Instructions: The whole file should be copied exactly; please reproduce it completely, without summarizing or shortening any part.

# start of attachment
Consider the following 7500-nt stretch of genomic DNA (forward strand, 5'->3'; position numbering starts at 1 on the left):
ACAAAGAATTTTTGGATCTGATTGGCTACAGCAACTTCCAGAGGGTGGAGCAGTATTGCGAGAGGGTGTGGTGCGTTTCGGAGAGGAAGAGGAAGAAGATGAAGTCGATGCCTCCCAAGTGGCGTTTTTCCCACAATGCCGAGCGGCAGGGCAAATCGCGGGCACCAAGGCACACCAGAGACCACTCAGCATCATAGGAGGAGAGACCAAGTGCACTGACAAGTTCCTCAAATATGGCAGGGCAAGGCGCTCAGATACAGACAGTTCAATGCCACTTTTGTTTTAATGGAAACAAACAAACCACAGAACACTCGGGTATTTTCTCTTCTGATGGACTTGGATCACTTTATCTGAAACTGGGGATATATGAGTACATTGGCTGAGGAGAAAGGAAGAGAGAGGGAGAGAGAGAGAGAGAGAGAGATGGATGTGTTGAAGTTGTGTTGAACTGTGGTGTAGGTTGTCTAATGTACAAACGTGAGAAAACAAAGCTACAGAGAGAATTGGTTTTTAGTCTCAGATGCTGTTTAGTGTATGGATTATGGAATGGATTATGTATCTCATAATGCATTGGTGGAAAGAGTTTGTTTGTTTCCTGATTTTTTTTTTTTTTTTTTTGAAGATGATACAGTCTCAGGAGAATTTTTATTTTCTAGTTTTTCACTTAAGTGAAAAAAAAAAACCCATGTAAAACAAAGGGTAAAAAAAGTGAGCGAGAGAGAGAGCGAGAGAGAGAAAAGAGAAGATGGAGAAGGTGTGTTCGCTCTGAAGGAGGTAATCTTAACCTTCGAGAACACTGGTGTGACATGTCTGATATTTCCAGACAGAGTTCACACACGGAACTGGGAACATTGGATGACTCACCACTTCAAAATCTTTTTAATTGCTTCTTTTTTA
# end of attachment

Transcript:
Consider the following 7500-nt stretch of genomic DNA (forward strand, 5'->3'; position numbering starts at 1 on the left):
ACAAAGAATTTTTGGATCTGATTGGCTACAGCAACTTCCAGAGGGTGGAGCAGTATTGCGAGAGGGTGTGGTGCGTTTCGGAGAGGAAGAGGAAGAAGATGAAGTCGATGCCTCCCAAGTGGCGTTTTTCCCACAATGCCGAGCGGCAGGGCAAATCGCGGGCACCAAGGCACACCAGAGACCACTCAGCATCATAGGAGGAGAGACCAAGTGCACTGACAAGTTCCTCAAATATGGCAGGGCAAGGCGCTCAGATACAGACAGTTCAATGCCACTTTTGTTTTAATGGAAACAAACAAACCACAGAACACTCGGGTATTTTCTCTTCTGATGGACTTGGATCACTTTATCTGAAACTGGGGATATATGAGTACATTGGCTGAGGAGAAAGGAAGAGAGAGGGAGAGAGAGAGAGAGAGAGAGATGGATGTGTTGAAGTTGTGTTGAACTGTGGTGTAGGTTGTCTAATGTACAAACGTGAGAAAACAAAGCTACAGAGAGAATTGGTTTTTAGTCTCAGATGCTGTTTAGTGTATGGATTATGGAATGGATTATGTATCTCATAATGCATTGGTGGAAAGAGTTTGTTTGTTTCCTGATTTTTTTTTTTTTTTTTTTGAAGATGATACAGTCTCAGGAGAATTTTTATTTTCTAGTTTTTCACTTAAGTGAAAAAAAAAAACCCATGTAAAACAAAGGGTAAAAAAAGTGAGCGAGAGAGAGAGCGAGAGAGAGAAAAGAGAAGATGGAGAAGGTGTGTTCGCTCTGAAGGAGGTAATCTTAACCTTCGAGAACACTGGTGTGACATGTCTGATATTTCCAGACAGAGTTCACACACGGAACTGGGAACATTGGATGACTCACCACTTCAAAATCTTTTTAATTGCTTCTTTTTTA